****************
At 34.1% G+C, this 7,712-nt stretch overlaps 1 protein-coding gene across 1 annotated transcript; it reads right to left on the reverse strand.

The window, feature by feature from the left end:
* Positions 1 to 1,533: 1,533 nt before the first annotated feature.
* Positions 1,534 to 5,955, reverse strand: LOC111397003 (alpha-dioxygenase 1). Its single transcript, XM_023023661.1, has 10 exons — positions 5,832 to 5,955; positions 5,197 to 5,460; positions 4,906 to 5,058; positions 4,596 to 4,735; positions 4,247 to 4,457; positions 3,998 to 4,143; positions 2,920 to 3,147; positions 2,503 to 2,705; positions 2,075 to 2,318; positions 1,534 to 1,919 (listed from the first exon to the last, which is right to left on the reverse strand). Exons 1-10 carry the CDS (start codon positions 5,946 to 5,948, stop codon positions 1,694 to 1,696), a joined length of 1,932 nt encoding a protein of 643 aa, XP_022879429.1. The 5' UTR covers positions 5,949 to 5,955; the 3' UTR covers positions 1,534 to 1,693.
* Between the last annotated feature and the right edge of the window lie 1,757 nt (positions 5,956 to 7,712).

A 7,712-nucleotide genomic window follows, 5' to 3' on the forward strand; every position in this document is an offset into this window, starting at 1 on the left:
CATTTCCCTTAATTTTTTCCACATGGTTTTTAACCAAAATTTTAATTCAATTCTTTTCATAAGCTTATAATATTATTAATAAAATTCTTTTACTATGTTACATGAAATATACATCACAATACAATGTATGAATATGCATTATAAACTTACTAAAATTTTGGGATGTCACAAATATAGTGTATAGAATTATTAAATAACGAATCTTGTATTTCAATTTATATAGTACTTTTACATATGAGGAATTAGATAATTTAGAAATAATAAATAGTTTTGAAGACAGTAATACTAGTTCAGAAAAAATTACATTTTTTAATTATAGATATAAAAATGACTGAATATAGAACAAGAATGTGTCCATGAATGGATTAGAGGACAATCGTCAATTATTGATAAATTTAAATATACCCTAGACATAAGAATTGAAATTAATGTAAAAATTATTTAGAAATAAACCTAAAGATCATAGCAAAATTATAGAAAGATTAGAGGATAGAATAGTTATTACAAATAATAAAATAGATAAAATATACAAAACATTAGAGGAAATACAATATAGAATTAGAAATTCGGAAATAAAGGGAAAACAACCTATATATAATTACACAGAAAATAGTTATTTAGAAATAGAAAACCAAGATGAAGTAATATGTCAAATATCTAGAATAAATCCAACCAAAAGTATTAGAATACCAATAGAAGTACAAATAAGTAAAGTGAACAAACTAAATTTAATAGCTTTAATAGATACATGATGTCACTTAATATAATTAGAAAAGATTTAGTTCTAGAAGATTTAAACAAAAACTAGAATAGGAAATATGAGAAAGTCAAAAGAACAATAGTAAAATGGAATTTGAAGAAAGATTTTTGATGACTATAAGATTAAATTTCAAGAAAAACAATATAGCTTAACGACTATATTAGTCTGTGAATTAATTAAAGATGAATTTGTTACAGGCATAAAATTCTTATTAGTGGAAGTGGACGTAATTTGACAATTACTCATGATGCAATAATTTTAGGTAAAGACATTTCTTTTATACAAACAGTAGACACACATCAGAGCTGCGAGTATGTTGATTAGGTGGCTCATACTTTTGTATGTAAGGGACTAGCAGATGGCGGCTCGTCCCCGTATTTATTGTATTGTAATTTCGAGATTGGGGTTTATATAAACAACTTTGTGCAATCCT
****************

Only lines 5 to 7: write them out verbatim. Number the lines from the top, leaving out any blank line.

* Between the last annotated feature and the right edge of the window lie 1,757 nt (positions 5,956 to 7,712).

A 7,712-nucleotide genomic window follows, 5' to 3' on the forward strand; every position in this document is an offset into this window, starting at 1 on the left:
CATTTCCCTTAATTTTTTCCACATGGTTTTTAACCAAAATTTTAATTCAATTCTTTTCATAAGCTTATAATATTATTAATAAAATTCTTTTACTATGTTACATGAAATATACATCACAATACAATGTATGAATATGCATTATAAACTTACTAAAATTTTGGGATGTCACAAATATAGTGTATAGAATTATTAAATAACGAATCTTGTATTTCAATTTATATAGTACTTTTACATATGAGGAATTAGATAATTTAGAAATAATAAATAGTTTTGAAGACAGTAATACTAGTTCAGAAAAAATTACATTTTTTAATTATAGATATAAAAATGACTGAATATAGAACAAGAATGTGTCCATGAATGGATTAGAGGACAATCGTCAATTATTGATAAATTTAAATATACCCTAGACATAAGAATTGAAATTAATGTAAAAATTATTTAGAAATAAACCTAAAGATCATAGCAAAATTATAGAAAGATTAGAGGATAGAATAGTTATTACAAATAATAAAATAGATAAAATATACAAAACATTAGAGGAAATACAATATAGAATTAGAAATTCGGAAATAAAGGGAAAACAACCTATATATAATTACACAGAAAATAGTTATTTAGAAATAGAAAACCAAGATGAAGTAATATGTCAAATATCTAGAATAAATCCAACCAAAAGTATTAGAATACCAATAGAAGTACAAATAAGTAAAGTGAACAAACTAAATTTAATAGCTTTAATAGATACATGATGTCACTTAATATAATTAGAAAAGATTTAGTTCTAGAAGATTTAAACAAAAACTAGAATAGGAAATATGAGAAAGTCAAAAGAACAATAGTAAAATGGAATTTGAAGAAAGATTTTTGATGACTATAAGATTAAATTTCAAGAAAAACAATATAGCTTAACGACTATATTAGTCTGTGAATTAATTAAAGATGAATTTGTTACAGGCATAAAATTCTTATTAGTGGAAGTGGACGTAATTTGACAATTACTCATGATGCAATAATTTTAGGTAAAGACATTTCTTTTATACAAACAGTAGACACACATCAGAGCTGCGAGTATGTTGATTAGGTGGCTCATACTTTTGTATGTAAGGGACTAGCAGATGGCGGCTCGTCCCCGTATTTATTGTATTGTAATTTCGAGATTGGGGTTTATATAAACAACTTTGTGCAATCCT